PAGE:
If you have recently purchased our Complete Sharpening Kit as an introduction to the world of hand-, jig- or waterstone-sharpening, congratulations! With a high quality ceramic Japanese waterstone and the ability to flatten it, you have in front of you the basic equipment with which to make your knives or tools very sharp indeed, and to keep them that way. We’ve put together this guide to help you get the most out of your Kit.
The function of the glass plate is to flatten the waterstone. Your Kit ships with two different grades of sandpaper, and we recommend adhering a sheet of each grit to either side of the glass plate, giving you a two-sided flattening plate. The glass is of a size that will allow you to cut three flattening sheets from one piece of sandpaper.
Use the lower grit sandpaper to flatten the coarser stone (#1000) and the higher grit for the finer stone (#3000 or #6000, depending on your kit).
Always flatten your stones before beginning the sharpening process, while they are dry. This will give you more life from the abrasive and is quicker than flattening the stones while they are wet. Flattening wet stones with the adhesive backed abrasive can lead to the paper swelling and going out of flat, or the adhesive coming free from the glass plate.
Draw some pencil lines on the stone to see which ones are abraded off and which ones are left on as you flatten. If the process of flattening is not removing your pencil marks, the sandpaper may have captured too much stone dust to work properly. Remove the built up dust from the sandpaper with a brush or broom and continue flattening.
For best results use circular motions while flattening, or work your stone in several directions (across, diagonally, top to bottom). Once your pencil marks have been worn off, your stone should be nice and flat. Before placing any tools on the stone, it is important to wash your stone very well after flattening. This will ensure that any grit from the abrasive can’t be embedded in the stone and ruin the edge of your tools or knives.
The camellia oil is never to be put on the stones — lubricate and soak the stones with WATER ONLY. Use the camellia oil to lightly coat your tool or knife after sharpening, washing and drying. This will protect the edge from moisture. The Camellia oil does not have a use-by date and, barring a tragedy involving a lost lid and 180 degree inversion, should last many years in normal use.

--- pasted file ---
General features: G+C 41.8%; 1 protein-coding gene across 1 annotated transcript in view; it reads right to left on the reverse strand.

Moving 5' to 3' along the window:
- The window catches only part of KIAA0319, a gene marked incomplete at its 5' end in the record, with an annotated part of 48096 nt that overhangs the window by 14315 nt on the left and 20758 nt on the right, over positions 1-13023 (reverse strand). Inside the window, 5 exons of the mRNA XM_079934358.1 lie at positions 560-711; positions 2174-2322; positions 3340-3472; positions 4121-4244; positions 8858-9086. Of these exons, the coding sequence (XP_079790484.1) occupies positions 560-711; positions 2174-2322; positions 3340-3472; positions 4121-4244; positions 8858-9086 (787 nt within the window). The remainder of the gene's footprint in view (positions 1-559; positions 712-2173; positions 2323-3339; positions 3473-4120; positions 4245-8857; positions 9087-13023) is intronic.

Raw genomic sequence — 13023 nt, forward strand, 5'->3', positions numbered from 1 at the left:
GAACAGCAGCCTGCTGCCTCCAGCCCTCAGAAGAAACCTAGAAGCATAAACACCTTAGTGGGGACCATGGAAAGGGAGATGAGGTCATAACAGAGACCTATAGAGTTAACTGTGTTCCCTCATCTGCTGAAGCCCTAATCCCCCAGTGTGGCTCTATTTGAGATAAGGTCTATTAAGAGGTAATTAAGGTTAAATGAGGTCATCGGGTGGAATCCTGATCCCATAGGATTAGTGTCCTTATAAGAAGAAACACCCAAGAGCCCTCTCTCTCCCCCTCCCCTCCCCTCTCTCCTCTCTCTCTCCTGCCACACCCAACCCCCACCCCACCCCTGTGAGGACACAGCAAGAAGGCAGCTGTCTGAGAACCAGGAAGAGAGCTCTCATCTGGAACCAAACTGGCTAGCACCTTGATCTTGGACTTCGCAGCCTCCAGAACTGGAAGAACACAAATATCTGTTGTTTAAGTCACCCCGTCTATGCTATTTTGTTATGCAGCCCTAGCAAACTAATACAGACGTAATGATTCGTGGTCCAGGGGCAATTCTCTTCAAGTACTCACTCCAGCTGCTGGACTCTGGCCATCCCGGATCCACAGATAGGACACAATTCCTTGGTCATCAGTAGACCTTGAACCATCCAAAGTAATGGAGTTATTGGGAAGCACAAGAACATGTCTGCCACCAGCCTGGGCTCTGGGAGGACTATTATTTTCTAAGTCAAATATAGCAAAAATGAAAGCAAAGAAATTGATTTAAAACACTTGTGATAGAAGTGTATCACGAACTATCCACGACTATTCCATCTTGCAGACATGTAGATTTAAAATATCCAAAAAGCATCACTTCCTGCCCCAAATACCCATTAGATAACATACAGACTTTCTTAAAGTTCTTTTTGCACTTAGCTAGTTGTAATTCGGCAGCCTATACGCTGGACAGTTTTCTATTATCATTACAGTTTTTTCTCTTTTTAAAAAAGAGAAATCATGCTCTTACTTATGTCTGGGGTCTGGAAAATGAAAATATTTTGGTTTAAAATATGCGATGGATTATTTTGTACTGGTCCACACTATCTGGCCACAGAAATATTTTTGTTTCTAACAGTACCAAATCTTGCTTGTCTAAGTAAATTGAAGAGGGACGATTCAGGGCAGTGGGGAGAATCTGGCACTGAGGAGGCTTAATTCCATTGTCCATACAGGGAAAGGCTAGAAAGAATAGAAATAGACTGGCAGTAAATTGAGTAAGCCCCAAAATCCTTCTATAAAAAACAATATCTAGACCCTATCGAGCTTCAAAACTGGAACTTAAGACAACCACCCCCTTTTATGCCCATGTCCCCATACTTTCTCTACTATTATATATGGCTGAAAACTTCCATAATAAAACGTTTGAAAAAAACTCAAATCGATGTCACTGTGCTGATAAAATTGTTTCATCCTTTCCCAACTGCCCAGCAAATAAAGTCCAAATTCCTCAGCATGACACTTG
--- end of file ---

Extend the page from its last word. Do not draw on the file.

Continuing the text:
Soak the stone for around ten minutes before use— the coarser the stone, the less time is required. When placed in water, it is usually possible to see small air bubbles escape from the stone. Once the air bubbles no longer appear, the stone may well be ready to be put to use. If your stone quickly becomes dry during the sharpening process, it is too dry and is soaking up the water that is necessary to act as a cutting agent. Resubmerge the stone for a couple of minutes before continuing.
We find a plastic spray bottle filled with water to be the easiest and cleanest way of lubricating a stone during use, though a rub down with a wet hand or rag works just as well. Some users prefer to sharpen while retaining as much slurry as possible on top of the stone, while others deliberately remove it. We suggest you experiment to figure out whether it makes a difference for you.
Freehand sharpening undoubtedly requires practice to deliver consistent results, but don’t be put off by the idea that you may not get it right the first time. Sharpening is a skill that is acquired with practice and patience. We hope you enjoy this first great step along a long and fulfilling road, and if you have any questions, please don’t hesitate to contact us at email@example.com.